DANVILLE — Just days after the 49th running of the Turtle Reunion and Races on Saturday, organizers are vowing to celebrate the charity event's 50th anniversary next year even though the main feature, turtle racing, will not continue after state conservation officials said that collecting and holding so many wild turtles violates state conservation laws.
Mike Puhr, president of the Turtle Club, which organizes the charity event, said the club will regroup and decide what direction to go in preparation for a 50-year anniversary that won't include box turtles, which are collected for the event each year by local mushroom hunters combing the woods in Vermilion County. Puhr also is a Danville alderman.
Scott Ballard, a biologist and herpetologist with the Illinois Department of Natural Resources, said the department received a complaint about the Turtle Reunion and Races. Ballard said he was not sure how the complaint originated.
But Jill Wallace, an environmental educator with the Sugar Grove Nature Center southwest of Bloomington, said she heard about the races and contacted a local attorney, Stephen Hedinger, who has pursued other animal welfare cases, and he contacted the Illinois attorney general's office, and that office contacted IDNR.
Ballard, who's based in Marion in southern Illinois, said he doesn't know why IDNR was not alerted to the 49-year-old event previously. Ballard said he met with Puhr and explained the state conservation laws and regulations that applied.
More than 95 turtles had been collected for Saturday's event, and Ballard said one of them showed signs of illness, which is one concern with collecting and bringing together a large number of wild turtles. Local biologists who have been studying the box turtle populations were called in to inspect and test, if necessary, all of the turtles for disease. They also marked them as they have other box turtles found in their field research.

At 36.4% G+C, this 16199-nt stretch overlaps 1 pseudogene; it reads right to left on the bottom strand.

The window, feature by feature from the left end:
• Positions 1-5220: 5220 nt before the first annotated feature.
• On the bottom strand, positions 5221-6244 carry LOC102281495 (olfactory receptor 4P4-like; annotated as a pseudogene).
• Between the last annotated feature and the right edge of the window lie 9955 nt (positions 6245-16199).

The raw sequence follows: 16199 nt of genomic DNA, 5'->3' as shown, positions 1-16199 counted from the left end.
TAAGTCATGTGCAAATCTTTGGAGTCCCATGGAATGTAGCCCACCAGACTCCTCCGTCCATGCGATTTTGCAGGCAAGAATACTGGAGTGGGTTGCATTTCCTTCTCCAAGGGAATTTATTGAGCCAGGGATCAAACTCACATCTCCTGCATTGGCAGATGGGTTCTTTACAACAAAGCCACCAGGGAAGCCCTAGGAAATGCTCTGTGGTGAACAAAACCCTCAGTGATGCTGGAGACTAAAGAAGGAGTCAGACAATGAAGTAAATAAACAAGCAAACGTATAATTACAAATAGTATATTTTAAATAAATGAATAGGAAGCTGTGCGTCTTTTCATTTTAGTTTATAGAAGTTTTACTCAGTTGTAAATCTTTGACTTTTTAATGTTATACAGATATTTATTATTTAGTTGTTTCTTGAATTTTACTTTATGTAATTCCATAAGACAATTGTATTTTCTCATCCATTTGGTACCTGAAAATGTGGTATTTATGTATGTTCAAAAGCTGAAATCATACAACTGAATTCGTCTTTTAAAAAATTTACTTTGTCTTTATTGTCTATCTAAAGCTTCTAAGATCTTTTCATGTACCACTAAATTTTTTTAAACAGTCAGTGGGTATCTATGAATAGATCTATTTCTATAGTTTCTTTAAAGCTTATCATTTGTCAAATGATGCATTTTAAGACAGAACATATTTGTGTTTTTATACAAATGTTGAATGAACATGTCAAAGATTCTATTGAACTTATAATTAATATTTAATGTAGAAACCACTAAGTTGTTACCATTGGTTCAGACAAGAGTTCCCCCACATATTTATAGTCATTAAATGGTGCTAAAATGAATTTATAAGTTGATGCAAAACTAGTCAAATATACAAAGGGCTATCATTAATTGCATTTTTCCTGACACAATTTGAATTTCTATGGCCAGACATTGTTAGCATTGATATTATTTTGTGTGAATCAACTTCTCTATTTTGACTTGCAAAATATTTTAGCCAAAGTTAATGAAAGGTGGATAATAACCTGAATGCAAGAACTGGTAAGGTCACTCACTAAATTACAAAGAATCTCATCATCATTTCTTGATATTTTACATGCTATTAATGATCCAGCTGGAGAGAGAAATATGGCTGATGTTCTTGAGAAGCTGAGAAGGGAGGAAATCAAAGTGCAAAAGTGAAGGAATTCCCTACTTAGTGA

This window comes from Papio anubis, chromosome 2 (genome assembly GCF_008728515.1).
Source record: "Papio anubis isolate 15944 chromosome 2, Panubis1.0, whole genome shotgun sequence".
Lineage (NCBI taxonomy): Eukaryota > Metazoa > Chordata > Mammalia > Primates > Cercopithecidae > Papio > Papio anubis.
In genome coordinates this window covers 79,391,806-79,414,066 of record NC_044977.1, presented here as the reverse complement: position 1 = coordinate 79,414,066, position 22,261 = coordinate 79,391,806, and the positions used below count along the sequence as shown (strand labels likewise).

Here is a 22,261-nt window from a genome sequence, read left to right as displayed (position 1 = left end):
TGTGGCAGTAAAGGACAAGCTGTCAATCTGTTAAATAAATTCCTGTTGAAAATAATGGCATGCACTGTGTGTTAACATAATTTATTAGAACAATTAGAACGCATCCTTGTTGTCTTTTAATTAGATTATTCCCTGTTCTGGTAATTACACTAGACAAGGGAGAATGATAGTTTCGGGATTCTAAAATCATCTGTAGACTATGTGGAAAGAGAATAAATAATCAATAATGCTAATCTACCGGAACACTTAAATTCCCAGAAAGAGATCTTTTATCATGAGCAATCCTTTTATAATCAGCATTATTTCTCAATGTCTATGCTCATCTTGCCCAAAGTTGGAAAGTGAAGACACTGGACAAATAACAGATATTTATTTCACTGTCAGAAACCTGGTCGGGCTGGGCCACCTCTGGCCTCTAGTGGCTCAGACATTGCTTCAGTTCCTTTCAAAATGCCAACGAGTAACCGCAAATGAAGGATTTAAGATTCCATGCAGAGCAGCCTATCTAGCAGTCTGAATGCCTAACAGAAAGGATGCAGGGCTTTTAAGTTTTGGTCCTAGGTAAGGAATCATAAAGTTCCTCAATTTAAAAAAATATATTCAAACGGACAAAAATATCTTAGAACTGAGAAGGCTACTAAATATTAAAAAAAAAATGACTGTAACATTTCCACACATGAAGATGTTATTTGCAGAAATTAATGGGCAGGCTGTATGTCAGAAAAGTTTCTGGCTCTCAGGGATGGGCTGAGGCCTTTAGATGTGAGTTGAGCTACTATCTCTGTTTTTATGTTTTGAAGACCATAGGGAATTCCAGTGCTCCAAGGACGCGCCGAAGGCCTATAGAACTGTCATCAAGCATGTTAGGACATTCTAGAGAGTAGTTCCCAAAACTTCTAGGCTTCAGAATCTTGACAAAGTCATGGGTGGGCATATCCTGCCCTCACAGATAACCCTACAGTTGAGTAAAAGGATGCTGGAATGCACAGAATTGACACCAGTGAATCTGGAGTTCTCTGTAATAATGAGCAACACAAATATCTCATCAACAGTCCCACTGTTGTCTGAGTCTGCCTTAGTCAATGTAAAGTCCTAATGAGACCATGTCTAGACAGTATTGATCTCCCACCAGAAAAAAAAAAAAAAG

Ballard said there weren't any issues with inhumane treatment of the turtles. He said they were very well cared for with plenty of cover, fresh food, water and shade, and were being kept moist.
To collect a wild turtle, Ballard said, a person must have a sport fishing license, and turtles can only be collected from private land with the permission of landowners. It's illegal to take a turtle or other wild animals from a state park, he said.
From private land, a person can collect up to four of the same species of turtle and up to eight total. Anything collected cannot be for commercial use, and the turtles collected must be returned to the exact place from which they were collected.
Ballard said there are also concerns about possible disease spread among the turtles when they are brought together in one place. Ballard said IDNR didn't want to come in and stop a charity event, but it also needs to maintain and protect the turtle population. Ballard said Puhr was very cooperative once the laws and regulations were explained. He said no violation tickets will be issued, because there was no malicious intent.